“The best laid plans of CRA and Men”
In general, many taxation and reporting rules that were designed to deal with specific situations or events are often worded so broadly or written so ambiguously that they end up including many other taxpayers and other unrelated events. Intentions are great when the intended result occurs, but rarely does this happen with Canada Revenue Agency.
A prime example of this are the new Principal Residence eligibility and reporting rules.
The intentions are well known. Many foreign investors were purchasing and selling residential homes and condos in Canada, driving up the prices and reducing inventories of available (not affordable) housing. Many of these homes and condos were re-sold at huge profits. The new rules were meant to reduce the pressure on housing prices by creating a disincentive for non-residents – taxing them on those gains that otherwise were tax free for Canadians.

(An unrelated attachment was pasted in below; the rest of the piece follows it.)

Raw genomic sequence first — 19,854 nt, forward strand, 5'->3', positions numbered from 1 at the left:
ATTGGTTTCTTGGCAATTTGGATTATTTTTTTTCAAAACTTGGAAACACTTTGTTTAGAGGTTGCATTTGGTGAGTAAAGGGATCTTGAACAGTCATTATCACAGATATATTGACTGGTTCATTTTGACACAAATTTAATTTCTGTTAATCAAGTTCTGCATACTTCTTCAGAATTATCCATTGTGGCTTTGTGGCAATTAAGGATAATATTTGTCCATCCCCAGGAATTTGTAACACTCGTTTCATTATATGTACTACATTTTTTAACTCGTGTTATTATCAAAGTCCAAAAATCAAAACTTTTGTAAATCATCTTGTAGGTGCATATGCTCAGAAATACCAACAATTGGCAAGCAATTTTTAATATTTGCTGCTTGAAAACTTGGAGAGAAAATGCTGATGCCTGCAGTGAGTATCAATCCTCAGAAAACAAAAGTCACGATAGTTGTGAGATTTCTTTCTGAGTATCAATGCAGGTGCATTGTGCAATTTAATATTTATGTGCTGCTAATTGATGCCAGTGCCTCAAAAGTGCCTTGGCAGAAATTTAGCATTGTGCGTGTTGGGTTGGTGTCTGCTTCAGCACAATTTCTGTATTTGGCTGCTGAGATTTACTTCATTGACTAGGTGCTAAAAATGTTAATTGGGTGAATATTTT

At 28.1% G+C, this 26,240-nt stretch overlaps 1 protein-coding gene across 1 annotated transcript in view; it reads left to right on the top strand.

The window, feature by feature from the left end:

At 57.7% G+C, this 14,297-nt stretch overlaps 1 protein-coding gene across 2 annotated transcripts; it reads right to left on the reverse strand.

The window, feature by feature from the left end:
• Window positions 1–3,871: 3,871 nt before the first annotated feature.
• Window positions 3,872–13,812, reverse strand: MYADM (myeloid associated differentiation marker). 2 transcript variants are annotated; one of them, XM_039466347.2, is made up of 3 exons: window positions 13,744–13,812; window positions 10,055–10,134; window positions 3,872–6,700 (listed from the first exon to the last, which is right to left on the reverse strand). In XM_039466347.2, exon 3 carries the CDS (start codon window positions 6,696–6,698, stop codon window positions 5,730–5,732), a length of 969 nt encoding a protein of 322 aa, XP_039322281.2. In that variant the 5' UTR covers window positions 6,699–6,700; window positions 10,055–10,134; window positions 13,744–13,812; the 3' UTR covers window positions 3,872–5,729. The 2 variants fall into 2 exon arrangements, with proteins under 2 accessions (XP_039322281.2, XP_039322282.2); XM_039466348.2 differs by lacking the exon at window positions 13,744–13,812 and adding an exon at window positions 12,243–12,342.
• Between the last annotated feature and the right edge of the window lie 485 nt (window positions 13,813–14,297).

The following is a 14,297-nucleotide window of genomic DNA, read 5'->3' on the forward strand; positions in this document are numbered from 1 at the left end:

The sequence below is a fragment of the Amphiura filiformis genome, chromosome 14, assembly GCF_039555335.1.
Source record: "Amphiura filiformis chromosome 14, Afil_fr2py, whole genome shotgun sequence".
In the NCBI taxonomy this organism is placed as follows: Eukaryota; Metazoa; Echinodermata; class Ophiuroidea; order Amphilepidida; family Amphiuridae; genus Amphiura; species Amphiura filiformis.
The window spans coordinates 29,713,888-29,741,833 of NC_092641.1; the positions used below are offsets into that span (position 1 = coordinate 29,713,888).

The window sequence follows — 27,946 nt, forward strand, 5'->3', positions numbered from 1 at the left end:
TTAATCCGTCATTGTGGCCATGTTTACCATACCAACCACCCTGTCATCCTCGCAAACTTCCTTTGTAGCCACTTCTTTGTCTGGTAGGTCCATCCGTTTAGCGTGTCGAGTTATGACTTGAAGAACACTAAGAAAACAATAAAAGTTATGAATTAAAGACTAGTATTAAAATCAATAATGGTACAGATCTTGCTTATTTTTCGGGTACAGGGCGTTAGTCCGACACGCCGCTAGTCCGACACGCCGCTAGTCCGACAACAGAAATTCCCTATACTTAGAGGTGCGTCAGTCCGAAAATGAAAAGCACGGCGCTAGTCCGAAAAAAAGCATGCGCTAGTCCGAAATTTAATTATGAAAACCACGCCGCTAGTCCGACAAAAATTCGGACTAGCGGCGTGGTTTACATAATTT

Remember that the existing rules for claiming the Principal Residence Exemption are very complicated to begin with. Unfortunately, when the new rules became law, they included all kinds of reporting requirements for 2016 and later years, which affect every Canadian, not just non-residents. Anyone who sold any property in 2016, or may sell in the future is affected.
In the past, you could sell your home and not have any obligation to report that sale, even if you made a big profit. For 2016 and on, you must report every sale of property on your personal tax return. You have to record the sale on Schedule 3 and form T2091, even if you think you qualify for the principal residence exemption and owe no tax (the gain is usually tax free if it’s your principal residence).
Those of you who sold your own residence or any other property in 2016 or after, and decide not to report or not to file, will still be caught by these rules and you may lose the principal residence exemption! So we strongly recommend that you contact us if you sold any property in 2016, or think you may be affected by these new rules.
“I didn’t know” is not a valid or accepted response when you get a letter from CRA
The WORKWISE Accounting Team